‘Self governance is self love': Barbados elects first local head of state on journey to becoming a republic

Dame Sandra Mason, president-elect of Barbados. Screenshot taken from the YouTube video ‘Profiles in Excellence – Her Excellency Dame Sandra Mason, GCMG, D.A., Q.C.’, via the We Gatherin’ Barbados YouTube channel.

Making good on its intention, declared just over a year ago, to sever colonial ties with the United Kingdom by removing Queen Elizabeth II as head of state and becoming a republic, Barbados elected its first president on October 20, after members of the country's lower and upper house of parliament met to vote on the matter during a special sitting. Prime Minister Mia Mottley called the move a “seminal moment.”

The proposed candidate, Dame Sandra Mason, who is Barbados’ current governor-general and was jointly nominated for the post by Prime Minister Mia Mottley and Leader of the Opposition Joseph Atherley, was elected by more than a two-thirds majority in each house:

While the vote in the lower house was unanimous, the senate had one unreturned ballot—that of Opposition Senator Caswell Franklyn, who objected to the procedure involved in the presidential election:

Franklyn's objection seemed to revolve around the fact that the ballot papers did not provide an option to register a “no” vote. He also claimed that the process was “rushed”, accusing the government of “amending the old British constitution [and] calling it a republican constitution”:

If you want to become a republic, publish a republican constitution, have a Barbados Constitution Act and everything flows from there. You put the president in place under a British statute.

Senate President Reginald Farley, however, deemed all documentation and procedures valid.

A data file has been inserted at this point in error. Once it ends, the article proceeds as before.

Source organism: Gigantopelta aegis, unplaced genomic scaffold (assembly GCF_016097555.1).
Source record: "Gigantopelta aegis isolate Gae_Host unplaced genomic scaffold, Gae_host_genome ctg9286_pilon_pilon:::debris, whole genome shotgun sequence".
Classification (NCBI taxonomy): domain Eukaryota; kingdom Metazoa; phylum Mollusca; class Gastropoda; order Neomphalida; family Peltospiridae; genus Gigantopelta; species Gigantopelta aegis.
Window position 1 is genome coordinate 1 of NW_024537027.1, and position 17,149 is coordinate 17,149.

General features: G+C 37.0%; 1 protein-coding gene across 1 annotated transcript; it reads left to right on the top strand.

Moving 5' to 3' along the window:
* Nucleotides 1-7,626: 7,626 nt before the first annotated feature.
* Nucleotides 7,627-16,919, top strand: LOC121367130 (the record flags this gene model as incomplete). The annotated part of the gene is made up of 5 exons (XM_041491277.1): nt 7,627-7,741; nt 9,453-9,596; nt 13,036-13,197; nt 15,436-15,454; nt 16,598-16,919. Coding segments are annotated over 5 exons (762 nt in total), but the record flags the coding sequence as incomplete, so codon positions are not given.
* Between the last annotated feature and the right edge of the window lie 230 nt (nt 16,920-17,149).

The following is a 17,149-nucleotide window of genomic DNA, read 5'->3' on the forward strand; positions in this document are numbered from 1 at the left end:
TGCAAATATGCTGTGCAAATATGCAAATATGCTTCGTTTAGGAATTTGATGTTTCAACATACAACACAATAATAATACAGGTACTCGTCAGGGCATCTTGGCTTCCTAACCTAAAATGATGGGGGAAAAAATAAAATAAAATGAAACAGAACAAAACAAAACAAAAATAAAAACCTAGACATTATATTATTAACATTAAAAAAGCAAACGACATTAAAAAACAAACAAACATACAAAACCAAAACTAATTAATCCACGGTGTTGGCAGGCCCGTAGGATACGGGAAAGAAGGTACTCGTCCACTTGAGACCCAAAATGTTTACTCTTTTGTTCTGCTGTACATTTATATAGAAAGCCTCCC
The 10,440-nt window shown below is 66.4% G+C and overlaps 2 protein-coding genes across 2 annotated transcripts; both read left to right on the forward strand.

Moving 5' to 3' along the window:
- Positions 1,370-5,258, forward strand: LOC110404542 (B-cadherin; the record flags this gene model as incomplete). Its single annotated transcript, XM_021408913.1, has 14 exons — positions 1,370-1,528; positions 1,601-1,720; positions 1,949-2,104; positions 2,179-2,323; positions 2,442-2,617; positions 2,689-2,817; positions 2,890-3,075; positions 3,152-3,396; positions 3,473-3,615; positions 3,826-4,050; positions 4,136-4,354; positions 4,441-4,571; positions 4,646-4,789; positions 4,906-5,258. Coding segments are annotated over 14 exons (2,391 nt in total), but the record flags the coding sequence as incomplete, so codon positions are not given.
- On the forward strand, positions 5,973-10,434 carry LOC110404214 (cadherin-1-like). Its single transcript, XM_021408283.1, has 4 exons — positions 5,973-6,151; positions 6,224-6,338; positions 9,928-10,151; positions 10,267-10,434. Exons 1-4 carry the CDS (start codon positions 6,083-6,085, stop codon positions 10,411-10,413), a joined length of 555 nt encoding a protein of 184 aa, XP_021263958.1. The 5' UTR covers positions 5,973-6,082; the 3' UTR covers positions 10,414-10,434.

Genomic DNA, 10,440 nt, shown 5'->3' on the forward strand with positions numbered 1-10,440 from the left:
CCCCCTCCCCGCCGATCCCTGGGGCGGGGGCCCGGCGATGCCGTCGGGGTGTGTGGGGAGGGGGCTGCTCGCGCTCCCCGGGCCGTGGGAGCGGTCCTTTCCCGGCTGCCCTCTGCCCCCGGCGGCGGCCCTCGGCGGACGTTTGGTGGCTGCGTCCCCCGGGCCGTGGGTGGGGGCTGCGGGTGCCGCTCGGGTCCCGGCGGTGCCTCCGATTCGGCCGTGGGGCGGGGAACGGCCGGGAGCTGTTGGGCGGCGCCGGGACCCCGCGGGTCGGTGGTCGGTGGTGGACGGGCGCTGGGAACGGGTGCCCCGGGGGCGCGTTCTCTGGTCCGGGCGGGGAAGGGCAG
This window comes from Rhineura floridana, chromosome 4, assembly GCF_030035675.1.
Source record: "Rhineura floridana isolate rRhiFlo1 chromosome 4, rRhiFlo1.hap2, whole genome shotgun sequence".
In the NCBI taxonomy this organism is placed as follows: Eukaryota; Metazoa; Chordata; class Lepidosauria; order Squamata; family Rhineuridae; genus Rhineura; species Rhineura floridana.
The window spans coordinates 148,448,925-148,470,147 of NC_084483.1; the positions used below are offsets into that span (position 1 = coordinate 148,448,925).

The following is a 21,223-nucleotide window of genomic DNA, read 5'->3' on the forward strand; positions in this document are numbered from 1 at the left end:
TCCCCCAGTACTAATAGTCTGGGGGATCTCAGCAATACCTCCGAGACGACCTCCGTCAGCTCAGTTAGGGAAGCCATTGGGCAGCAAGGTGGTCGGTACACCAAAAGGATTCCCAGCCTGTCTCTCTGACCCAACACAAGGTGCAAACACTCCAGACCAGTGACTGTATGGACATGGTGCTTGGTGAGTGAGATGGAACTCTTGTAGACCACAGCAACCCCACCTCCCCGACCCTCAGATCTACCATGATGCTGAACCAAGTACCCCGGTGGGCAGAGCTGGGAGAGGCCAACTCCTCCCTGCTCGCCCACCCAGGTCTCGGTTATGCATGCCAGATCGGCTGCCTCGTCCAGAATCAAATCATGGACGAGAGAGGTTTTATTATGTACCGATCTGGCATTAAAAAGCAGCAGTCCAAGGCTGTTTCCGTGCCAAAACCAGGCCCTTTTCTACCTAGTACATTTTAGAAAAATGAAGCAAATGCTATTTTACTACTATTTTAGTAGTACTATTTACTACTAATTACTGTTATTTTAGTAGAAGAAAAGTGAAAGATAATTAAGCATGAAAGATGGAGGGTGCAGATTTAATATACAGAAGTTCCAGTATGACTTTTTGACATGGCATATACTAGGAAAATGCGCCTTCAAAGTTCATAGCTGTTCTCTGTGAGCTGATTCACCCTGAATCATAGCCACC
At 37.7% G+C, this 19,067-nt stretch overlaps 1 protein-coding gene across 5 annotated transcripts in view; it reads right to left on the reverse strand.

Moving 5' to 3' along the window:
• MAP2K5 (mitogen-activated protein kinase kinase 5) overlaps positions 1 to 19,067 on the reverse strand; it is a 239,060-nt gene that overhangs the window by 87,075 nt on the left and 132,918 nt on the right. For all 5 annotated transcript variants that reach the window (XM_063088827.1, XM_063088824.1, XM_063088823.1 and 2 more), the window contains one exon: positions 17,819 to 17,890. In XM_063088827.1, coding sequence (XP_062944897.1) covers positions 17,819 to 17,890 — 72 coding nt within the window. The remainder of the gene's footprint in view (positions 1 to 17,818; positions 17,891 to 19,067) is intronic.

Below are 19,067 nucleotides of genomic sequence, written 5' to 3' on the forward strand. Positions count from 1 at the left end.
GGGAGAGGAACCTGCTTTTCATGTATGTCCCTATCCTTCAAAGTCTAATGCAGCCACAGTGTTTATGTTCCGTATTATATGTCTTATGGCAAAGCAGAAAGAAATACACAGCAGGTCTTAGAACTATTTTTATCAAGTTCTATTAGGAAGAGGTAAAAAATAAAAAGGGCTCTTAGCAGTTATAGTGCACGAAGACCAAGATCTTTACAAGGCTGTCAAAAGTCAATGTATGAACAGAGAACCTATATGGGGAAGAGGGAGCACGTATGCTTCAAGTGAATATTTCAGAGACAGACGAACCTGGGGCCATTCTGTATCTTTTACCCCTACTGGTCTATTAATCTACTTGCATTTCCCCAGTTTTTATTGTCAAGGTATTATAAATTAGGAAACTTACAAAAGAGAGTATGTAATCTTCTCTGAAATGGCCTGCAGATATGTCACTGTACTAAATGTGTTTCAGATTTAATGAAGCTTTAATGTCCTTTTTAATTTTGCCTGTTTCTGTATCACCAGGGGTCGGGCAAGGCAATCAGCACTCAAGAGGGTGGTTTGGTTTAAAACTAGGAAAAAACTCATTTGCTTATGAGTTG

Mason, now 72 years old, was the first woman attorney to receive her Bachelor of Laws degree from the University of the West Indies’ Hugh Wooding Law School in 1973. Over the course of her career, she has prioritised her professional development, completing courses in judicial administration and dispute resolution. She has worked in the financial sector, in private practice and as an ambassador, eventually being appointed chief magistrate and registrar of the Supreme Court of Barbados, before becoming governor-general.

Her impressive resume prompted one Twitter user to say:

Another suggested:

Dame Mason will make history come November 30, Barbados’ Independence Day, when she will be formally installed as the country's first-ever local head of state—and most social media users seemed happy about it:

Some netizens didn't see the point:

For many others though, including Minister of Parliament Marsha Caddle, it was an issue of identity:

On Instagram, Caddle explained:

Today, in the year 2021, decolonization is still a word that has to exist, to mean the process of systematically removing one country's supremacy over another.

Colonies. Still. Exist. We may call them Overseas Territories or Overseas Departments, but they are colonies. Entire countries owned and governed by others. I believe it is absolutely a country's right to determine whether and how that status will change. And I respect the choice and national governance systems of all countries, including our neighbours in this region, who remain at different points in that conversation.

Nine Caribbean Community (CARICOM) territories, including Barbados, still recognise the queen as head of state.

Caddle continued:

I was overjoyed that Barbados said ‘as for me and my house, we will govern ourselves’. As a child, I was disturbed by the notion of an independent nation swearing to a queen. So too was I to be sworn in as a Minister of ‘the Crown’. So I am thrilled that such oaths will not be made by those who follow.

We have a good relationship with the British monarchy. Long may it continue, as equals.

Congratulations to our incoming President Dame Sandra Mason.

Other regional territories, some of which still recognise the queen as head of state, took notice. Jamaica's opposition leader, Mark Golding, tweeted:

Opposition parliamentarian Lisa Hannah added:

It remains to be seen which, if any, of its CARICOM neighbours who are still part of the Commonwealth realm, will follow Barbados’ lead.

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